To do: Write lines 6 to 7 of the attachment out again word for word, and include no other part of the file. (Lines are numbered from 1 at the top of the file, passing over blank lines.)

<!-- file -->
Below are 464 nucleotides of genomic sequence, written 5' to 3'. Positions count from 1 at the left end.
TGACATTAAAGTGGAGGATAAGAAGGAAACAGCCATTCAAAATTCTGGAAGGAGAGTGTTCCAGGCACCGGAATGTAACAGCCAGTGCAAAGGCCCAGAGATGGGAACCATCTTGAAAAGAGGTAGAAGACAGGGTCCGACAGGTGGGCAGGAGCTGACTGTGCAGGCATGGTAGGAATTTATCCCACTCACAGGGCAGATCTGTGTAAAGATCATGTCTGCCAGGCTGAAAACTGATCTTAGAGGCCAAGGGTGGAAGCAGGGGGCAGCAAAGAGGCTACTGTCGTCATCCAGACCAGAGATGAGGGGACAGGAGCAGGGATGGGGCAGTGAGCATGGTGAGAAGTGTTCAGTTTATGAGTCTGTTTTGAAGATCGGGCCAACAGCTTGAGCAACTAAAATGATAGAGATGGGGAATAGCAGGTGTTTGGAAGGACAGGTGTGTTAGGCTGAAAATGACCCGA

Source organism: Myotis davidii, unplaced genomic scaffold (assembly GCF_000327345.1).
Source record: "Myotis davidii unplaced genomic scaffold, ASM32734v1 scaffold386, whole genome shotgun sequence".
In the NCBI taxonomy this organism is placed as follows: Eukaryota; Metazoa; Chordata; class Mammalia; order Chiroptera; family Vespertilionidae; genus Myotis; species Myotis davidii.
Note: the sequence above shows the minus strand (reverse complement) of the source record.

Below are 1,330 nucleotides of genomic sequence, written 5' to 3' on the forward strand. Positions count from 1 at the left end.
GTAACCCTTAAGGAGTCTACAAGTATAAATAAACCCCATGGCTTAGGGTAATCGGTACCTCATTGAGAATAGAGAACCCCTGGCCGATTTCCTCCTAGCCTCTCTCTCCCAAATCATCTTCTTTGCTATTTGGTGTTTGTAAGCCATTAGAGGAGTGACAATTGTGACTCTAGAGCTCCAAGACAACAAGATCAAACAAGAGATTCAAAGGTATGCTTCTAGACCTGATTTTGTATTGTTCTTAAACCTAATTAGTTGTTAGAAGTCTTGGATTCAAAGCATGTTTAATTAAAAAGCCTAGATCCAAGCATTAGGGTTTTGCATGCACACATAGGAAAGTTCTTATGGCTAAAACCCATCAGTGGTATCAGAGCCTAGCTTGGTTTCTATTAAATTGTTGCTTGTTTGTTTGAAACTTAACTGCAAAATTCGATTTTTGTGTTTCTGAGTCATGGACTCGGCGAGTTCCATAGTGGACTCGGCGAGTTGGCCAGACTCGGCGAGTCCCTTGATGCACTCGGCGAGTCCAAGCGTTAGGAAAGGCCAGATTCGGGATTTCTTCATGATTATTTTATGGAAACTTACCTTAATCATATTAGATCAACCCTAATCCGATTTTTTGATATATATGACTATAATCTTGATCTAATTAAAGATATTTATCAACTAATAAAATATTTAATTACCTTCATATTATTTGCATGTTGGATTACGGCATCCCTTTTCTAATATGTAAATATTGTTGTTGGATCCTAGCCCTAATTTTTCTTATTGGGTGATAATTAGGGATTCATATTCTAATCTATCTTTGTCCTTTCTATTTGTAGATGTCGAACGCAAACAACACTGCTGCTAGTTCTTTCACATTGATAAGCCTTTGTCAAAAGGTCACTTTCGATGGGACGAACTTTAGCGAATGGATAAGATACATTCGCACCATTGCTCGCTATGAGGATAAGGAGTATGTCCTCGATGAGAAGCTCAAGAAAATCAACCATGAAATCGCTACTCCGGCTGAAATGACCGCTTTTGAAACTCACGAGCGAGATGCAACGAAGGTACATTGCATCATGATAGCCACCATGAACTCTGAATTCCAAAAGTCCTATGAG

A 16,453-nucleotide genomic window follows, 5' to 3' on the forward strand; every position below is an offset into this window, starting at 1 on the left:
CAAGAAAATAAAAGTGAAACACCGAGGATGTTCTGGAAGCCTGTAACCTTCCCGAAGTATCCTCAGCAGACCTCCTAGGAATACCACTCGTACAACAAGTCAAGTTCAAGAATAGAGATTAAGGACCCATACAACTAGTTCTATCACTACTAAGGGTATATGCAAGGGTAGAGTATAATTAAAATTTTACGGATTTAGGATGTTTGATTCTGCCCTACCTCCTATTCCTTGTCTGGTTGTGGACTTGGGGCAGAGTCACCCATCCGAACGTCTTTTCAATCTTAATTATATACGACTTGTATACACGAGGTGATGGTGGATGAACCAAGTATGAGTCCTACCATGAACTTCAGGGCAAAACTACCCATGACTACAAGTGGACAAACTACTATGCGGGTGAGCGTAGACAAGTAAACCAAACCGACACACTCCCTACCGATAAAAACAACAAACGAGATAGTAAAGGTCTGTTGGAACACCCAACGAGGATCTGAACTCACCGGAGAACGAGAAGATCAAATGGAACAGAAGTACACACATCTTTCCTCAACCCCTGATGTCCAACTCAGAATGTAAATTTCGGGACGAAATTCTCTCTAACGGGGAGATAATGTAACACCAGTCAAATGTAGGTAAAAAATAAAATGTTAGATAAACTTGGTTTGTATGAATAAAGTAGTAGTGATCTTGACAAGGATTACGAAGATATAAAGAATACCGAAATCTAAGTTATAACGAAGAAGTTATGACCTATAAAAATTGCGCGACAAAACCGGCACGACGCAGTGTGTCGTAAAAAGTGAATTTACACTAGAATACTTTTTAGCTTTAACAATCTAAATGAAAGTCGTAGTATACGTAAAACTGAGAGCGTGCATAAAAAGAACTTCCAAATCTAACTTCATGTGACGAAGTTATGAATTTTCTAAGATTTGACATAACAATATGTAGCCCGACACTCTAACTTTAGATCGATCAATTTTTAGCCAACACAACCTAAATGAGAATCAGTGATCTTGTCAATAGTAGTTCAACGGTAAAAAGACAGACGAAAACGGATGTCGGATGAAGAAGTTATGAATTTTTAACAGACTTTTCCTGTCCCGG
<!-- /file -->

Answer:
Note: the sequence above shows the minus strand (reverse complement) of the source record.

Below are 1,330 nucleotides of genomic sequence, written 5' to 3' on the forward strand. Positions count from 1 at the left end.